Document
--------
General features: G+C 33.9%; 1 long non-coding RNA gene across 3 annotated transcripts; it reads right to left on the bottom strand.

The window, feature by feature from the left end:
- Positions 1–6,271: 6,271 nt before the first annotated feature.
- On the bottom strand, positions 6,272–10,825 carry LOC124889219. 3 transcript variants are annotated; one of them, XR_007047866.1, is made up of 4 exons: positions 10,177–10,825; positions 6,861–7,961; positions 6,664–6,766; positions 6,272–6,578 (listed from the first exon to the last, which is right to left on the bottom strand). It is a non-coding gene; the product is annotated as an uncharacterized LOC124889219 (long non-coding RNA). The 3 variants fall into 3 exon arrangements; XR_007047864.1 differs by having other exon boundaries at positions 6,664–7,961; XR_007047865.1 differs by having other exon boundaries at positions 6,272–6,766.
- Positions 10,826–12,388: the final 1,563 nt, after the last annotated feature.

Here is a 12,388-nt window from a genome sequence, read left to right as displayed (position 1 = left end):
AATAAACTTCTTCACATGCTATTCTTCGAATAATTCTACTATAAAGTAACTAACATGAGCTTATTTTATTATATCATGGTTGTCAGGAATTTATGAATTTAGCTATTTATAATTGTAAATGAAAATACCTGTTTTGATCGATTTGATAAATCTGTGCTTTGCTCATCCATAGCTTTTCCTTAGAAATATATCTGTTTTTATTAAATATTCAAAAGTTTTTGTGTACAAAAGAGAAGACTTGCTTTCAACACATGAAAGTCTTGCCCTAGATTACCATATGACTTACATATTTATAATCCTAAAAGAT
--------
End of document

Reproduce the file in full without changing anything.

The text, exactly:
General features: G+C 33.9%; 1 long non-coding RNA gene across 3 annotated transcripts; it reads right to left on the bottom strand.

The window, feature by feature from the left end:
- Positions 1–6,271: 6,271 nt before the first annotated feature.
- On the bottom strand, positions 6,272–10,825 carry LOC124889219. 3 transcript variants are annotated; one of them, XR_007047866.1, is made up of 4 exons: positions 10,177–10,825; positions 6,861–7,961; positions 6,664–6,766; positions 6,272–6,578 (listed from the first exon to the last, which is right to left on the bottom strand). It is a non-coding gene; the product is annotated as an uncharacterized LOC124889219 (long non-coding RNA). The 3 variants fall into 3 exon arrangements; XR_007047864.1 differs by having other exon boundaries at positions 6,664–7,961; XR_007047865.1 differs by having other exon boundaries at positions 6,272–6,766.
- Positions 10,826–12,388: the final 1,563 nt, after the last annotated feature.

Here is a 12,388-nt window from a genome sequence, read left to right as displayed (position 1 = left end):
AATAAACTTCTTCACATGCTATTCTTCGAATAATTCTACTATAAAGTAACTAACATGAGCTTATTTTATTATATCATGGTTGTCAGGAATTTATGAATTTAGCTATTTATAATTGTAAATGAAAATACCTGTTTTGATCGATTTGATAAATCTGTGCTTTGCTCATCCATAGCTTTTCCTTAGAAATATATCTGTTTTTATTAAATATTCAAAAGTTTTTGTGTACAAAAGAGAAGACTTGCTTTCAACACATGAAAGTCTTGCCCTAGATTACCATATGACTTACATATTTATAATCCTAAAAGAT